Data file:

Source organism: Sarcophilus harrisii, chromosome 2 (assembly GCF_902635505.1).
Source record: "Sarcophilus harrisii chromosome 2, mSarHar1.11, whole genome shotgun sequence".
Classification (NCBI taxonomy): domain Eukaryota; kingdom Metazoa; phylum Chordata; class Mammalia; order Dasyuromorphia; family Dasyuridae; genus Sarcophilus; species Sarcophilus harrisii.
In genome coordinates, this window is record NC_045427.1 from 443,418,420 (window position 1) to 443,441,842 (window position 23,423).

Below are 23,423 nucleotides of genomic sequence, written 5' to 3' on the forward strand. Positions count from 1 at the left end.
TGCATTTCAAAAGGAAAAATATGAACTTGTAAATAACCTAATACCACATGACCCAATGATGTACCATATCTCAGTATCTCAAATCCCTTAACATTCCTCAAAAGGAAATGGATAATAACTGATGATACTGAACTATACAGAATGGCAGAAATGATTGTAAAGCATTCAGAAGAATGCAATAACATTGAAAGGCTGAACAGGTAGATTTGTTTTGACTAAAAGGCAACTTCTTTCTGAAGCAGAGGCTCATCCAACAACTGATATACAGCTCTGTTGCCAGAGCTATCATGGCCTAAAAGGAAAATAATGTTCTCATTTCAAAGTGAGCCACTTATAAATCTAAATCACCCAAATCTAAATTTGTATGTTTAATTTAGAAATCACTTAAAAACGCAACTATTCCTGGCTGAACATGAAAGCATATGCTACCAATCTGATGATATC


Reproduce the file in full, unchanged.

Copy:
Source organism: Sarcophilus harrisii, chromosome 2 (assembly GCF_902635505.1).
Source record: "Sarcophilus harrisii chromosome 2, mSarHar1.11, whole genome shotgun sequence".
Classification (NCBI taxonomy): domain Eukaryota; kingdom Metazoa; phylum Chordata; class Mammalia; order Dasyuromorphia; family Dasyuridae; genus Sarcophilus; species Sarcophilus harrisii.
In genome coordinates, this window is record NC_045427.1 from 443,418,420 (window position 1) to 443,441,842 (window position 23,423).

Below are 23,423 nucleotides of genomic sequence, written 5' to 3' on the forward strand. Positions count from 1 at the left end.
TGCATTTCAAAAGGAAAAATATGAACTTGTAAATAACCTAATACCACATGACCCAATGATGTACCATATCTCAGTATCTCAAATCCCTTAACATTCCTCAAAAGGAAATGGATAATAACTGATGATACTGAACTATACAGAATGGCAGAAATGATTGTAAAGCATTCAGAAGAATGCAATAACATTGAAAGGCTGAACAGGTAGATTTGTTTTGACTAAAAGGCAACTTCTTTCTGAAGCAGAGGCTCATCCAACAACTGATATACAGCTCTGTTGCCAGAGCTATCATGGCCTAAAAGGAAAATAATGTTCTCATTTCAAAGTGAGCCACTTATAAATCTAAATCACCCAAATCTAAATTTGTATGTTTAATTTAGAAATCACTTAAAAACGCAACTATTCCTGGCTGAACATGAAAGCATATGCTACCAATCTGATGATATC